With museums hosting a growing number of highly immersive, thoroughly hyped and exceedingly popular art installations, it was probably inevitable that some institution someday would limit visitor interaction with a work to a matter of seconds.
That day has come with Yayoi Kusama’s travelling Infinity Mirrors exhibition, where museum staffers at different venues have been moving visitors along after a brief sneeze of time—only 30 seconds per visitor per room—or roughly as long as it takes to power up an iPhone.
It makes the one-minute time slot offered to see Kusama’s newest piece at David Zwirner gallery in New York seem oddly generous, and the 10 or 20 minutes that other museums allot for installations such as Doug Wheeler’s noise-cancelling PSAD: Synthetic Desert III (1971) show at the Guggenheim earlier this year, feel positively abundant.
As you can imagine, the 30-second rule has upset some Kusama fans on Instagram, who complain that it is not even enough time to take a selfie. But there is another problem with the time restriction, as I discovered when visiting the Infinity Mirrors show at The Broad museum in Los Angeles, the third venue on a six-city tour starting at the Hirshhorn Museum in Washington, DC, where the 30-second rule began.
It turns out that half a minute is not enough time to experience the most powerful dynamic of these rooms: our shifting perceptions of what is far versus near, or personal versus universal, as one collapses into the other through the unending regression of mirrored images.
As Kusama has long discussed, the Infinity Mirrored Rooms have a disintegrating effect, taking something known to be solid, like our own face or a pumpkin, and distributing it across the visual universe like so many stars in a galaxy. “The Earth is only one polka dot among a million stars in the cosmos,” she has written. She has also framed these works more personally in terms of “self-obliteration”, the disintegration of the individual ego and the spreading of love into the universe.
In effect, Kusama has shattered classic expectations of contemplating a work of art into so many glinting shards. Sure, we can try to fix our vision on a particular object, but we find our focus bouncing off a dazzling sea of self-repeating images and flashing lights. We seek the foreground and find everything has disintegrated into the background. While each Infinity Mirrored Room has its own colours and special effects, all deflect our attempts to find a single focus or horizon line, overwhelming us with a kaleidoscopic vision.
But the push and pull of this near-is-far and I-am-everywhere dynamic, or simply the focusing and refocusing of your vision, takes some time. And 30 seconds is hardly long enough to spot images of yourself or your friend in the installations (many are designed to accommodate two visitors), let alone to begin to follow the electric polka-dotted trails to infinity.
On the drive home from The Broad, I kept thinking that Infinity Mirrors has to be the most misleading exhibition title ever: the show whips up the anxiety of running out of time instead of offering the illusion of endless anything. This exhibition felt like a tease for another exhibition. Above all it was frustrating: a peep show for museum-goers.
Granted, Kusama herself was inspired by the mechanics of voyeurism. As early as 1966, for Kusama’s Peep Show at the Castellane Gallery, she created a light-studded, mirror-lined hexagonal box that worked like a Times Square viewing booth (minus the coin-operated machine). A newer version of that chamber is currently on display at The Broad, as is the one from 2007 that is part of Dots Obsessions—Love Transformed into Dots.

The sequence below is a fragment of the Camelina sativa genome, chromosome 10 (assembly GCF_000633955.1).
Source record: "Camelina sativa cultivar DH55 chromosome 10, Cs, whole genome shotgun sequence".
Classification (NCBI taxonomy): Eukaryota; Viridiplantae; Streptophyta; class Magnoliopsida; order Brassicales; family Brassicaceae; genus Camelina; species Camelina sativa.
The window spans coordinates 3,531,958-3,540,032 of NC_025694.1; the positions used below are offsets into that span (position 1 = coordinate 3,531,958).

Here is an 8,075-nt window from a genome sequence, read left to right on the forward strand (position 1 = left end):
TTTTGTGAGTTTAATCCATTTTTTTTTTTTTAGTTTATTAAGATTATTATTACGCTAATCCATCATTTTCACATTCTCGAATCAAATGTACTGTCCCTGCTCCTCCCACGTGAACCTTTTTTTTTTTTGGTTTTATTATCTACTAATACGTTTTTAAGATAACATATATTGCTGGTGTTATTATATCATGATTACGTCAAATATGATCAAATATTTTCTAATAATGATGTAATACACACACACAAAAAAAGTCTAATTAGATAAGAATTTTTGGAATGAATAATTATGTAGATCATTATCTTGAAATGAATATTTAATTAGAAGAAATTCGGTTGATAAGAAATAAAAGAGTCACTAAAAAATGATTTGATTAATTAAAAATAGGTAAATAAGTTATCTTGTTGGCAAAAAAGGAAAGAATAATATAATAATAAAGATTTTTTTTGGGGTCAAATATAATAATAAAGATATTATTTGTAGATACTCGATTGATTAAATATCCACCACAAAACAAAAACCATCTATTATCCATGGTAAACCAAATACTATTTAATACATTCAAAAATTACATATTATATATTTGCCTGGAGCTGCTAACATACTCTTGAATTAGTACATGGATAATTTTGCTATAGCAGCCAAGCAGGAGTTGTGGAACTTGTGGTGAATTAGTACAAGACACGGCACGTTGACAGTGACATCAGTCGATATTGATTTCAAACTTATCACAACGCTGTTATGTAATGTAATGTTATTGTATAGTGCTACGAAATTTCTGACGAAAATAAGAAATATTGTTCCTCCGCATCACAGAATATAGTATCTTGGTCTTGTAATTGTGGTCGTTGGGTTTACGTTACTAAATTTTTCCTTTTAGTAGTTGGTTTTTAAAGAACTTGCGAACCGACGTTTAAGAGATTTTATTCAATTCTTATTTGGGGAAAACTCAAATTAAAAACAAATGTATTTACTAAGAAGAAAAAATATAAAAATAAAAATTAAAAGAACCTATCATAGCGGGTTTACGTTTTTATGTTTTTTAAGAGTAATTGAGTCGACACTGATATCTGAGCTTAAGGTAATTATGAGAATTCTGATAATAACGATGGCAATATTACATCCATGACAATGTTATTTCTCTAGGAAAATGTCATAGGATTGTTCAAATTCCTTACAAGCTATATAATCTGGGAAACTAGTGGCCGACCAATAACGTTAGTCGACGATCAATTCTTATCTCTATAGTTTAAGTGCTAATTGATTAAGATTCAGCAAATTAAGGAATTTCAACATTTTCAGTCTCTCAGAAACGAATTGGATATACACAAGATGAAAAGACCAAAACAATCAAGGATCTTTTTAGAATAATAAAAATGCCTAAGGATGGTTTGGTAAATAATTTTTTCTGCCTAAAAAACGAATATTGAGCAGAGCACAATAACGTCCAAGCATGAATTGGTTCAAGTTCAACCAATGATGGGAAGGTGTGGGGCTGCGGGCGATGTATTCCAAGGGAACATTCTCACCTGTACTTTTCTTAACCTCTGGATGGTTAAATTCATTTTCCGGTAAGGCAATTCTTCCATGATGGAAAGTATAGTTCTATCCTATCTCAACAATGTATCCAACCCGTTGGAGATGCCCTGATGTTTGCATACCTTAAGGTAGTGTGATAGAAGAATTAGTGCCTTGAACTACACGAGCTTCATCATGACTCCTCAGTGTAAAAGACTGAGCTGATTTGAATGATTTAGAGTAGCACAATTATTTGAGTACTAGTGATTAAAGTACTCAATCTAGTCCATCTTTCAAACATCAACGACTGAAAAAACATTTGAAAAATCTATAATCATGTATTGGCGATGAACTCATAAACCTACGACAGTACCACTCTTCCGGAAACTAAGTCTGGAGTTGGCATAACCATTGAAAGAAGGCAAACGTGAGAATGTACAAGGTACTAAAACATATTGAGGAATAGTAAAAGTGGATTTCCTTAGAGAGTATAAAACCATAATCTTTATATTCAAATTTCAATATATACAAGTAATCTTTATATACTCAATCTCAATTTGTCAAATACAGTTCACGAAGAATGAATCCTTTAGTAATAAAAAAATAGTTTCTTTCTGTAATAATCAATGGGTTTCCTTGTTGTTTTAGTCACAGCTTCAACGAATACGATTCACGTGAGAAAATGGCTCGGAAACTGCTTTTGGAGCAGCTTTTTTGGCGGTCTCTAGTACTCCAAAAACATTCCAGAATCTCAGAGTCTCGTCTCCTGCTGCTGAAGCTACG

These two works, which you do not enter but peer into, are the strongest and in many ways the most honest works in the show. Here at least, the idea of teasing the viewer is built into the very nature of the installations, designed to deliver by withholding.
The other works are just glimpses of what a more meaningful experience might look like. You might remember that 30 seconds is, according to the most robust studies in the field, around the average time a visitor typically spends looking at a work of art in museums.
You might also remember that museum professionals often cite this brief window of time as an example of either a failure on their part to engage visitors, or on the visitors’ part to slow down and connect with the art. The fact that visitors tend to spend just 30 seconds in front of a masterpiece at the Met is widely taken as a sign of our hyper-accelerated, ADHD times.
So what does it mean that other museums, like The Broad and the Hirshhorn, are now deliberately choosing to turn their visitors into inattentive viewers?
The museums both say that Kusama herself routinely establishes time guidelines to make her installations accessible to more people, and the Hirshhorn publicist added that the artist “worked closely” with curators there to establish the 30-second rule for the show. But the museums’ ambitions to draw the biggest possible crowds clearly figure into the equation as well. The Hirshhorn brought a record 160,000 people through the museum doors during its run, and the Broad has sold 90,000 tickets at $25 each, selling out the first batch of 50,000 within a single afternoon. (One Los Angeles Times headline questioned if the show was “Hotter than Hamilton?”)
This calculus that values quantity of visitors over quality of experience is understandable but unfortunate. Even 60 seconds per room would allow a more substantial experience, as it has for me in the past with the one Infinity Mirrored Room in The Broad’s permanent collection.
Instead, the Hirshhorn, The Broad and other venues have essentially decided to give twice as many people half as much art, with what you might call infinitely diminished returns.